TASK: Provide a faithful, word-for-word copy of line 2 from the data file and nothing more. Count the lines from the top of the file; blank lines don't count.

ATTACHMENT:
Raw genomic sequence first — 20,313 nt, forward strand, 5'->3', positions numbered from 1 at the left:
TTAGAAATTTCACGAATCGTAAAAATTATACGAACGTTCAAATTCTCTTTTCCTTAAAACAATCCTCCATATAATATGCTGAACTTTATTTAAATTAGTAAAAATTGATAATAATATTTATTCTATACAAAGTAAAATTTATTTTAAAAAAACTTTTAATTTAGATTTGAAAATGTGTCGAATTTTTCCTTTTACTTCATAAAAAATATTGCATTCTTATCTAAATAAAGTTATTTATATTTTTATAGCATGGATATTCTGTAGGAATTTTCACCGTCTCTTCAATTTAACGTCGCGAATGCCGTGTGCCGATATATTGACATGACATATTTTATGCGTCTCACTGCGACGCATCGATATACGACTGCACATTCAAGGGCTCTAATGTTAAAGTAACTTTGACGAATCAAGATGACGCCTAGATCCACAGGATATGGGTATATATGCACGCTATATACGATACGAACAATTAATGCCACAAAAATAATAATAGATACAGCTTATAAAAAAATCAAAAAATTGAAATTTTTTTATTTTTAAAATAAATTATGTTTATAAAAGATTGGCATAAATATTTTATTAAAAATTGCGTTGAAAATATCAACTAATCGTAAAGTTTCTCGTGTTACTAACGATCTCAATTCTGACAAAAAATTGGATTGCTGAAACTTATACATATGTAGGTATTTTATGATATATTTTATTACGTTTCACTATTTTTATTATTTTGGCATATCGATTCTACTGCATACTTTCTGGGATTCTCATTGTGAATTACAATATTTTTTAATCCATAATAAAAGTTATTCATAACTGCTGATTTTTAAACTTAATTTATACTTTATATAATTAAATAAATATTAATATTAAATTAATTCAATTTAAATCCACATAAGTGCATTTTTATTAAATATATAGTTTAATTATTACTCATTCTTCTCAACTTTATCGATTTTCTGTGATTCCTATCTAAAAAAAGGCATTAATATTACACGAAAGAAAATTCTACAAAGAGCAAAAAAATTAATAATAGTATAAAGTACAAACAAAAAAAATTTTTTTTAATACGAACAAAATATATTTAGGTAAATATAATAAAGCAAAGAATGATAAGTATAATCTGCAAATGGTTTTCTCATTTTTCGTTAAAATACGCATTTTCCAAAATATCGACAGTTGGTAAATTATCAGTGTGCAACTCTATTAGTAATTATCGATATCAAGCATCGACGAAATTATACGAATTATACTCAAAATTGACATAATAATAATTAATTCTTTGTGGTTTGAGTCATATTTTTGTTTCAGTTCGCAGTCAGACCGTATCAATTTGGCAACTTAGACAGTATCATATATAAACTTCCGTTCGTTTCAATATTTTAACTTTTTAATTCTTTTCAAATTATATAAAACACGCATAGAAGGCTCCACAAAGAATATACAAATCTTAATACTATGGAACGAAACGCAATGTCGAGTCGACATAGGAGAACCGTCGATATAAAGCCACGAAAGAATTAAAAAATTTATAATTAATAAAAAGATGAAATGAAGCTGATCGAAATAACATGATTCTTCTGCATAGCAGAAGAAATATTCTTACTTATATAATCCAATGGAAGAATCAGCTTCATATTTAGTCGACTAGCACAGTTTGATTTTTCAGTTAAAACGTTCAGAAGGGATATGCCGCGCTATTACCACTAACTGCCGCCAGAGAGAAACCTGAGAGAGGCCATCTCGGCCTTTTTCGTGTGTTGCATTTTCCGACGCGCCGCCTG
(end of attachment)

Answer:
TTAGAAATTTCACGAATCGTAAAAATTATACGAACGTTCAAATTCTCTTTTCCTTAAAACAATCCTCCATATAATATGCTGAACTTTATTTAAATTAGTAAAAATTGATAATAATATTTATTCTATACAAAGTAAAATTTATTTTAAAAAAACTTTTAATTTAGATTTGAAAATGTGTCGAATTTTTCCTTTTACTTCATAAAAAATATTGCATTCTTATCTAAATAAAGTTATTTATATTTTTATAGCATGGATATTCTGTAGGAATTTTCACCGTCTCTTCAATTTAACGTCGCGAATGCCGTGTGCCGATATATTGACATGACATATTTTATGCGTCTCACTGCGACGCATCGATATACGACTGCACATTCAAGGGCTCTAATGTTAAAGTAACTTTGACGAATCAAGATGACGCCTAGATCCACAGGATATGGGTATATATGCACGCTATATACGATACGAACAATTAATGCCACAAAAATAATAATAGATACAGCTTATAAAAAAATCAAAAAATTGAAATTTTTTTATTTTTAAAATAAATTATGTTTATAAAAGATTGGCATAAATATTTTATTAAAAATTGCGTTGAAAATATCAACTAATCGTAAAGTTTCTCGTGTTACTAACGATCTCAATTCTGACAAAAAATTGGATTGCTGAAACTTATACATATGTAGGTATTTTATGATATATTTTATTACGTTTCACTATTTTTATTATTTTGGCATATCGATTCTACTGCATACTTTCTGGGATTCTCATTGTGAATTACAATATTTTTTAATCCATAATAAAAGTTATTCATAACTGCTGATTTTTAAACTTAATTTATACTTTATATAATTAAATAAATATTAATATTAAATTAATTCAATTTAAATCCACATAAGTGCATTTTTATTAAATATATAGTTTAATTATTACTCATTCTTCTCAACTTTATCGATTTTCTGTGATTCCTATCTAAAAAAAGGCATTAATATTACACGAAAGAAAATTCTACAAAGAGCAAAAAAATTAATAATAGTATAAAGTACAAACAAAAAAAATTTTTTTTAATACGAACAAAATATATTTAGGTAAATATAATAAAGCAAAGAATGATAAGTATAATCTGCAAATGGTTTTCTCATTTTTCGTTAAAATACGCATTTTCCAAAATATCGACAGTTGGTAAATTATCAGTGTGCAACTCTATTAGTAATTATCGATATCAAGCATCGACGAAATTATACGAATTATACTCAAAATTGACATAATAATAATTAATTCTTTGTGGTTTGAGTCATATTTTTGTTTCAGTTCGCAGTCAGACCGTATCAATTTGGCAACTTAGACAGTATCATATATAAACTTCCGTTCGTTTCAATATTTTAACTTTTTAATTCTTTTCAAATTATATAAAACACGCATAGAAGGCTCCACAAAGAATATACAAATCTTAATACTATGGAACGAAACGCAATGTCGAGTCGACATAGGAGAACCGTCGATATAAAGCCACGAAAGAATTAAAAAATTTATAATTAATAAAAAGATGAAATGAAGCTGATCGAAATAACATGATTCTTCTGCATAGCAGAAGAAATATTCTTACTTATATAATCCAATGGAAGAATCAGCTTCATATTTAGTCGACTAGCACAGTTTGATTTTTCAGTTAAAACGTTCAGAAGGGATATGCCGCGCTATTACCACTAACTGCCGCCAGAGAGAAACCTGAGAGAGGCCATCTCGGCCTTTTTCGTGTGTTGCATTTTCCGACGCGCCGCCTG